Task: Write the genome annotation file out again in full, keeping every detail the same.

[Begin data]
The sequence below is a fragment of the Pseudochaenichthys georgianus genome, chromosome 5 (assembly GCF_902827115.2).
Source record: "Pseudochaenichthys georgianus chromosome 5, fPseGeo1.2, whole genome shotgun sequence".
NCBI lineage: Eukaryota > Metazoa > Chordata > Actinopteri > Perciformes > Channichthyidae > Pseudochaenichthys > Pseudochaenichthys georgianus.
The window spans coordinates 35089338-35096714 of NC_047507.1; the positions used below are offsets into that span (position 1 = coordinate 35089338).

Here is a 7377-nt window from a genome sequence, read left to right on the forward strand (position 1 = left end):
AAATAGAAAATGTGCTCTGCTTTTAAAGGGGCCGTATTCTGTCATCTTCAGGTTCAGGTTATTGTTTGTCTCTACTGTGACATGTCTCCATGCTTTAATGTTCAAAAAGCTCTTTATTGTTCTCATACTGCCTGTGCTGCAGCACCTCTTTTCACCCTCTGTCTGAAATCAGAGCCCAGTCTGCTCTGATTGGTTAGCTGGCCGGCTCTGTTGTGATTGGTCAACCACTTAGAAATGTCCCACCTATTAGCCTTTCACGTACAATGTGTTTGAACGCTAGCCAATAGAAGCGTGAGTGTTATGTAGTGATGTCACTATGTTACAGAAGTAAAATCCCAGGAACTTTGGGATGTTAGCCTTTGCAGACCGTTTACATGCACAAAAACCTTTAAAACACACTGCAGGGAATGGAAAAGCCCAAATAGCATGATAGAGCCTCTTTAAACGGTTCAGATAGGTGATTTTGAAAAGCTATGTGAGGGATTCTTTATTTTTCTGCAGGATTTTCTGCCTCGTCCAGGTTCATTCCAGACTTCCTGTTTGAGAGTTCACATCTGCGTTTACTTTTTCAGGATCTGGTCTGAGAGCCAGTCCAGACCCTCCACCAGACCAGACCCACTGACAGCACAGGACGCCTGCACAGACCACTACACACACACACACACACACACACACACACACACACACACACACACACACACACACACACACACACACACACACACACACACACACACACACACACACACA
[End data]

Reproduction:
The sequence below is a fragment of the Pseudochaenichthys georgianus genome, chromosome 5 (assembly GCF_902827115.2).
Source record: "Pseudochaenichthys georgianus chromosome 5, fPseGeo1.2, whole genome shotgun sequence".
NCBI lineage: Eukaryota > Metazoa > Chordata > Actinopteri > Perciformes > Channichthyidae > Pseudochaenichthys > Pseudochaenichthys georgianus.
The window spans coordinates 35089338-35096714 of NC_047507.1; the positions used below are offsets into that span (position 1 = coordinate 35089338).

Here is a 7377-nt window from a genome sequence, read left to right on the forward strand (position 1 = left end):
AAATAGAAAATGTGCTCTGCTTTTAAAGGGGCCGTATTCTGTCATCTTCAGGTTCAGGTTATTGTTTGTCTCTACTGTGACATGTCTCCATGCTTTAATGTTCAAAAAGCTCTTTATTGTTCTCATACTGCCTGTGCTGCAGCACCTCTTTTCACCCTCTGTCTGAAATCAGAGCCCAGTCTGCTCTGATTGGTTAGCTGGCCGGCTCTGTTGTGATTGGTCAACCACTTAGAAATGTCCCACCTATTAGCCTTTCACGTACAATGTGTTTGAACGCTAGCCAATAGAAGCGTGAGTGTTATGTAGTGATGTCACTATGTTACAGAAGTAAAATCCCAGGAACTTTGGGATGTTAGCCTTTGCAGACCGTTTACATGCACAAAAACCTTTAAAACACACTGCAGGGAATGGAAAAGCCCAAATAGCATGATAGAGCCTCTTTAAACGGTTCAGATAGGTGATTTTGAAAAGCTATGTGAGGGATTCTTTATTTTTCTGCAGGATTTTCTGCCTCGTCCAGGTTCATTCCAGACTTCCTGTTTGAGAGTTCACATCTGCGTTTACTTTTTCAGGATCTGGTCTGAGAGCCAGTCCAGACCCTCCACCAGACCAGACCCACTGACAGCACAGGACGCCTGCACAGACCACTACACACACACACACACACACACACACACACACACACACACACACACACACACACACACACACACACACACACACACACACACACACACACACACACACACA